Wednesday Circle

Still working our way through the Power of Habit and I’m tying various circle activities to this text. Today I brought back the of visualization, asking them to draw/write their project as an immense success.

With the drawing concluded, we passed the paper to the next person who wrote out potential routines someone could build to reach this level of success.

Then we passed and asked some ways that the person will feel good when they finish the project.

Finally, we passed and asked them to list two things to think about to help them keep going.

Circle: Time. Again. And Again.

We come back to time management over and over again. For my students it’s not really about time management, it’s about choices. Are you choosing to do the work or are your choosing to do something else? Are you choosing to revise your work or are you choosing to wait until the last day and then write it in one setting? Do you understand that feedback allows improvement or is revision a process of clicking “resolve comment.”

(I can’t get things to paste into the WP application right now so the picture will have to wait.)

Here was the prompt:

They know they only have so much time.
They know good work takes lots of time.
They know they need to use their time well.
But they don’t always do so.

What helps you raise up?
What gets in your way?


Circle: What’s in your dna?

If they’re all singing it, you may as well make it a circle activity. We did the drawing below and then had a conversation about what’s born and what’s made, what habits are given and what habits are created, what we inherit and we make for ourselves.

The conversation quickly turned to the ways in which we hold things simultaneously — I had written joy and pain (Rob Base) which the kids quickly noted was in the song we listened to next.

Best lines of encouragement

Tuesday’s circle I asked everybody to write motivational letters to themselves about how to finish this year strong. Here are the best lines:

“Remember that Uncle Spanky promised $20 for each A plus mom will kill me if we quack up for our last quarter.” –TC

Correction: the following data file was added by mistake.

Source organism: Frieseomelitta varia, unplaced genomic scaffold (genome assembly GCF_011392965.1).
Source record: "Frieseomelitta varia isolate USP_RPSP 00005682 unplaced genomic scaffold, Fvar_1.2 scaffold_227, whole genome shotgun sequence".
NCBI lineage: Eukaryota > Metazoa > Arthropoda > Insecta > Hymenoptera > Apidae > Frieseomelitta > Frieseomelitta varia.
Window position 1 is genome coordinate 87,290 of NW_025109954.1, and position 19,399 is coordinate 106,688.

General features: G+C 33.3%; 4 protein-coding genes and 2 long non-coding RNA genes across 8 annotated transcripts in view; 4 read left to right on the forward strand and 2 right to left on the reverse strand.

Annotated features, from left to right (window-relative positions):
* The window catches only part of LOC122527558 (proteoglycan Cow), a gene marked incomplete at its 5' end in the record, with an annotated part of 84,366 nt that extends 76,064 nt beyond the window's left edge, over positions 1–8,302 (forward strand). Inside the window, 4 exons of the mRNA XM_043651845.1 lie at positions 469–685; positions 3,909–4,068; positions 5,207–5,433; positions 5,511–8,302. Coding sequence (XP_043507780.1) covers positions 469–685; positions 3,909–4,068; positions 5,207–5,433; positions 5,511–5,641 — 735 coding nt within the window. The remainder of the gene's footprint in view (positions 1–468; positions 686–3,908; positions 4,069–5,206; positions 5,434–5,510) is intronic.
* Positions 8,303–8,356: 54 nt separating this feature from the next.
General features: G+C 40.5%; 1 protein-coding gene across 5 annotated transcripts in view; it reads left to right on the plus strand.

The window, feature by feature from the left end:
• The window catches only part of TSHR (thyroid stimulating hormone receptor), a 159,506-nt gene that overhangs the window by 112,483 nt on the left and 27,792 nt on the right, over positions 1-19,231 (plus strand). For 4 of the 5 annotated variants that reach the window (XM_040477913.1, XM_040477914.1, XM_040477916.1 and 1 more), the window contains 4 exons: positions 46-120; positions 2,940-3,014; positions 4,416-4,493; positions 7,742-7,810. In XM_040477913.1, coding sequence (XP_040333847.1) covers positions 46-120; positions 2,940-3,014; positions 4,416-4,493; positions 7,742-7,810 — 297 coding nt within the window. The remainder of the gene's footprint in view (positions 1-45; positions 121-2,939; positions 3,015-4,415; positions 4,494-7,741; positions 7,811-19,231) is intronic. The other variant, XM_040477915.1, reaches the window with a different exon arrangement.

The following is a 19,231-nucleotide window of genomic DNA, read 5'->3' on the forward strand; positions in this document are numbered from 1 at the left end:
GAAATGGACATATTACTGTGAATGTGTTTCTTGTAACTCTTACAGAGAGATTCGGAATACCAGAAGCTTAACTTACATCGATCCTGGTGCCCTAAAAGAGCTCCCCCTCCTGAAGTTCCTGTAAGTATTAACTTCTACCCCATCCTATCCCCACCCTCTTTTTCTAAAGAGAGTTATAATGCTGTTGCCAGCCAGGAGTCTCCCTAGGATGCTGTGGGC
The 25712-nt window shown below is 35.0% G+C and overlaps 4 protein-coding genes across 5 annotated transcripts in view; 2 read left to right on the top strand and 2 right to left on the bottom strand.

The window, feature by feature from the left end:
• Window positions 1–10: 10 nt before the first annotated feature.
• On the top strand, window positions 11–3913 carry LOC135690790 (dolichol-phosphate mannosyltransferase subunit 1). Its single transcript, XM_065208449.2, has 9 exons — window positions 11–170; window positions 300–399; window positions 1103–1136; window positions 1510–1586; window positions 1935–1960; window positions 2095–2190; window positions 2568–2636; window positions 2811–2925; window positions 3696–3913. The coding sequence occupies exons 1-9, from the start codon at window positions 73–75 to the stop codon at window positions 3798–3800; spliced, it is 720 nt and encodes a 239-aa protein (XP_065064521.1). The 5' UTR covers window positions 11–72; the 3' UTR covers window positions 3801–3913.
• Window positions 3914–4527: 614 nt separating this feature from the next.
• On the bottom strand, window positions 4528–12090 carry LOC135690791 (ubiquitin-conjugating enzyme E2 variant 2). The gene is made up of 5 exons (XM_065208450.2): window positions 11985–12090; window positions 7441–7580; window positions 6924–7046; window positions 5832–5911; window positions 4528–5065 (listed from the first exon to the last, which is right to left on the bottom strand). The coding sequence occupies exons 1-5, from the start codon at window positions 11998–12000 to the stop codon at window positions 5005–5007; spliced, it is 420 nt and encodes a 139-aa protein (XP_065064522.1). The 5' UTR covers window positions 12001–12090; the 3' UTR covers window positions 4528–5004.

“By the end of the year, I’m going to have my first episode finished.” –IJ
“Stay focused.” –KM
“Remember that you have someone looking up to you so if you mess up they will think it’s okay for them to mess up.” –MT
“You gonna finish up the year strong because you want your grades to go up.” –AH
“I expect my project to come to life and end up being a big program, even afterschool”
“I want to show people that if I can speak up they can speak up also.” –DD
“Think of the final product you will have at the end of the year.” BC
“If you don’t finish this project you are going to fail in life.” MH
“You will complete this project because you will make this world a better place.” HG
“By the time you read this, I will be dead. But keep your head up and keep pushing through the work” VG

Thoughts on May 1st

The way you do things matters as much as what you’re trying to do. From Martin Luther King:

One of the great philosophical debates of history has been over the whole question of means and ends. And there have always been those who argued that the end justifies the means, that the means really aren’t important. The important thing is to get to the end, you see.

So, if you’re seeking to develop a just society, they say, the important thing is to get there, and the means are really unimportant; any means will do so long as they get you there? they may be violent, they may be untruthful means; they may even be unjust means to a just end. There have been those who have argued this throughout history. But we will never have peace in the world until men everywhere recognize that ends are not cut off from means, because the means represent the ideal in the making, and the end in process, and ultimately you can’t reach good ends through evil means, because the means represent the seed and the end represents the tree.

–Martin Luther King, Christmas Sermon, 1967

One thought

This morning we went down to a theatre to see a performance of monologues sponsored by Philadelphia Young Playwrights. Taliya Carter, one of our amazing students, had submitted an entry that was selected as a winner along with seventeen others.

There was a power in this performance. One, the willingness, really the courage, of students to grapple with complex, challenging events and emotions was on full display. Their creativity and thoughtfulness was truly amazing.

There was also power in the theatre, in the authenticity of the production, in the fact that this work flowed out of the hard work of high school students but it was staged in such a professional way.

All that to say I got to have this conversation with a student as we walked back to the subway:

“Do you think I could do that?”

That’s why we do this. We want students to see the world and to see a vision of the world and to see if they couldn’t create something themselves. If you’re asking that question of yourself, you’re probably going to be okay. If you’re in a school where kids are asking this question, your school is going in the right direction.